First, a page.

Swiss Mountain Music

Various Artists

Capitol, 1957

REVIEW BY: Christopher Thelen


Every so often, music reviewers tend to fall down the rabbit hole in the manner of Alice In Wonderland—that is, we question where a specific snippet of music might have come from, and we end up in a place we never expected to be.

For me, a recent trip down that rabbit hole came when I wondered where the music from the “Cliff Hangers” game on The Price Is Right came from. Fortunately, the Internet can be one of your best friends (as well as one of the biggest time-sucks ever developed by man), and I discovered that the beloved yodeling and music was a piece known as “On The Franches Mountains” from a 1957 compilation album, Swiss Mountain Music. Long out of print, the album can still be heard on the Internet Archive website. (Save your outrage… this album is unavailable anywhere else and—to the best of my knowledge—never was released on CD or on any of the streaming services.)

Oh, what the hell… I’m already this deep into the search…

This album is, at its worst, a curiosity for those who might not be of Swiss heritage or are not accustomed to listening to world music. It is, to be quite honest, not an album that is for everyone. However, if you can approach this one with an open mind and open ears, you might be surprised at how much you actually enjoy it.my_heart_sings_the_harmony_web_ad_alt_250

The biggest complaint I have is that the four tracks are each made up of several compositions. Had this disc been broken up into individual tracks, no matter how short they might have been, it would have been far easier to track which artist was playing which composition.

As it is, there are some absolute gems on this one. “Alpine Song” by Franzepp Inauen is one that will capture the listener’s attention. And there is something particularly charming about hearing “On The Franches Mountains” by Jura Orchestra in its entirety, and understanding where the snippet I grew up hearing on The Price Is Right fits into the whole picture.

There are some performances that left me scratching my head a bit. Wild And Forster’s “On The Lake Of Brienz” has the sound of a barrelhouse blues piano playing over local folk music, and the combination just seemed to clash with my ears. (At least, I think it was “On The Lake Of Brienz”… this is why I’d have much preferred the tracks to have been divided properly, so you were confident you knew what you were listening to.)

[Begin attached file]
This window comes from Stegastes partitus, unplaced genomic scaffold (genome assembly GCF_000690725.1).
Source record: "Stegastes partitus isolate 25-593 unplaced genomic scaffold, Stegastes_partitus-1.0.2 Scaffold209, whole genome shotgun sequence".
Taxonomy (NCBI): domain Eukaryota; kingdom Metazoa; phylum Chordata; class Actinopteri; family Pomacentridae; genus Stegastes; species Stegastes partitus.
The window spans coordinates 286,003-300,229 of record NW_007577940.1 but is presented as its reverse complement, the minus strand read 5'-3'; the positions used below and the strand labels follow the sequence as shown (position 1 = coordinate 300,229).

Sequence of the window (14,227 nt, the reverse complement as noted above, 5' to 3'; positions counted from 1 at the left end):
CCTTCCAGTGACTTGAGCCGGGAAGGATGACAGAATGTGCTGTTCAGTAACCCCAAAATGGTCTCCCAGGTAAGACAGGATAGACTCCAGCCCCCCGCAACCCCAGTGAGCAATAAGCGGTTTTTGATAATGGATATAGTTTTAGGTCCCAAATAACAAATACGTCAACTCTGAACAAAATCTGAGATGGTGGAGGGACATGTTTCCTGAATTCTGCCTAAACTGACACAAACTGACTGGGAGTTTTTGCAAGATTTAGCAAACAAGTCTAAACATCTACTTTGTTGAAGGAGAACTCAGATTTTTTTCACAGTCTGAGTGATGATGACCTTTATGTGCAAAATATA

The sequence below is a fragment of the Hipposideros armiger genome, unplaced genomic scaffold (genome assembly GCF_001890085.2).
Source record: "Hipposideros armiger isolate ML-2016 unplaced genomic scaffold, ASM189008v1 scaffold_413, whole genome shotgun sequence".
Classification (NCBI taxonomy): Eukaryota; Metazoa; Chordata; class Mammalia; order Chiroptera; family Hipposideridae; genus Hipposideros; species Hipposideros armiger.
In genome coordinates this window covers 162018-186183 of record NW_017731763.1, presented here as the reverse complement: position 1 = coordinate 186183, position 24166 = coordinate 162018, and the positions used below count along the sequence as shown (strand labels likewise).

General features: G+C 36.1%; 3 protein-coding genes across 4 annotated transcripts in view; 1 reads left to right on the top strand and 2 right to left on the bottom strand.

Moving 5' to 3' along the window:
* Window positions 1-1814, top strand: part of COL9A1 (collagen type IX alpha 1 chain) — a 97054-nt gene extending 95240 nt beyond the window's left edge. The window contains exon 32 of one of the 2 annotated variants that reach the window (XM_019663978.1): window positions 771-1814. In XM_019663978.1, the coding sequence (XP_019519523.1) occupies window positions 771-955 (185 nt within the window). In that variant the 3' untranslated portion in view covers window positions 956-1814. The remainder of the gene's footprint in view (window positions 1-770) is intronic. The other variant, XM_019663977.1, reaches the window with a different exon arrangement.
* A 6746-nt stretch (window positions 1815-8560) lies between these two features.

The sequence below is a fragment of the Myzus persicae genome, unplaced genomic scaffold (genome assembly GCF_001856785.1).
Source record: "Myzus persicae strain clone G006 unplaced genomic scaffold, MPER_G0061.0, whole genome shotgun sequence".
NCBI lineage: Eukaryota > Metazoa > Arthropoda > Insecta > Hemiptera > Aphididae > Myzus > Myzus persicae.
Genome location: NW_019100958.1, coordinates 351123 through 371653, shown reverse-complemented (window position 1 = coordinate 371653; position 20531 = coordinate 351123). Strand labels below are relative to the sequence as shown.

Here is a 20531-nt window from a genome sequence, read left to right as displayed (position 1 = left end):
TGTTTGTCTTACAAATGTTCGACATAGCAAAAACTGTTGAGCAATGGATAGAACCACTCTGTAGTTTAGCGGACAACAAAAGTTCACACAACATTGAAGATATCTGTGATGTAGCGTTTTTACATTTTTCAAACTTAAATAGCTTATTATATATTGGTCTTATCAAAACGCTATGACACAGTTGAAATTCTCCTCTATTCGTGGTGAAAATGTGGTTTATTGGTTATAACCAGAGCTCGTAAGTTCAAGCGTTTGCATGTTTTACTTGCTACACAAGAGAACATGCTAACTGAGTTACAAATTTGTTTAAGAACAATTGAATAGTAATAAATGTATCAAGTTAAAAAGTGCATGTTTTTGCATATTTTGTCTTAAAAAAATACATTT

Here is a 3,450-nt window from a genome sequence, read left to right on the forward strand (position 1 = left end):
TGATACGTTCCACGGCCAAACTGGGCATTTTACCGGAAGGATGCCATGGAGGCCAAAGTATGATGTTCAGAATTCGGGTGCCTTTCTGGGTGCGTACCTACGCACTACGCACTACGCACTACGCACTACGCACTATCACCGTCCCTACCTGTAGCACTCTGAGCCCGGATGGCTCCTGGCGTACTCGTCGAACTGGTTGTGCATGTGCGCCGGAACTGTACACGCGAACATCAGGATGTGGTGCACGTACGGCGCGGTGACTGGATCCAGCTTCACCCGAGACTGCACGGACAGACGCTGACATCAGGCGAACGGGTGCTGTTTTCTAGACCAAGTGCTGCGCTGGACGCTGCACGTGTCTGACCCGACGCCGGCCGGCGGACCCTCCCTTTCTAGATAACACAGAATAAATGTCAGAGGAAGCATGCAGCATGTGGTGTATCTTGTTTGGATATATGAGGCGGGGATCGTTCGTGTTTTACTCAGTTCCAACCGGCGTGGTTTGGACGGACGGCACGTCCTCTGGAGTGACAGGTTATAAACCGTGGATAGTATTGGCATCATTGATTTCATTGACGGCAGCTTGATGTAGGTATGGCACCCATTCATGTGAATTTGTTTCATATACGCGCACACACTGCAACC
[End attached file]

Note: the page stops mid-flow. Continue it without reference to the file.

Then again, perhaps the whole point of how Swiss Mountain Music is grouped is so the listener experiences it as a whole, not as individual tracks to be picked through like the box of candies on Grandma’s table. As an album, this does turn out to be an interesting trip, if possibly outdated. (True story: I’ve only been to Switzerland once in my life, and I never left the Zurich airport. So, my personal knowledge of the music and culture is extremely limited.) I’m not certain if the musical picture this album captured circa 1957 would be similar to what one might find in 2024… but even if it isn’t, it still is a curious experience.

My discovery of Swiss Mountain Music was based off a fairly random search, but I can say I’m glad I not only discovered the source of the initial piece of music, but that I got to hear the album in its entirety. It might not be one that I’d put on regular rotation, but is one that could be the musical version of clearing the mental pipes, or just allowing oneself to be transported into a Heidi-esque setting, where the alphorns and yodels take you to a time and place far, far away. Whatever the case, it’s worth experiencing at least once.

Rating: B

User Rating: Not Yet Rated



© 2024 Christopher Thelen and The Daily Vault. All rights reserved. Review or any portion may not be reproduced without written permission. Cover art is the intellectual property of Capitol, and is used for informational purposes only.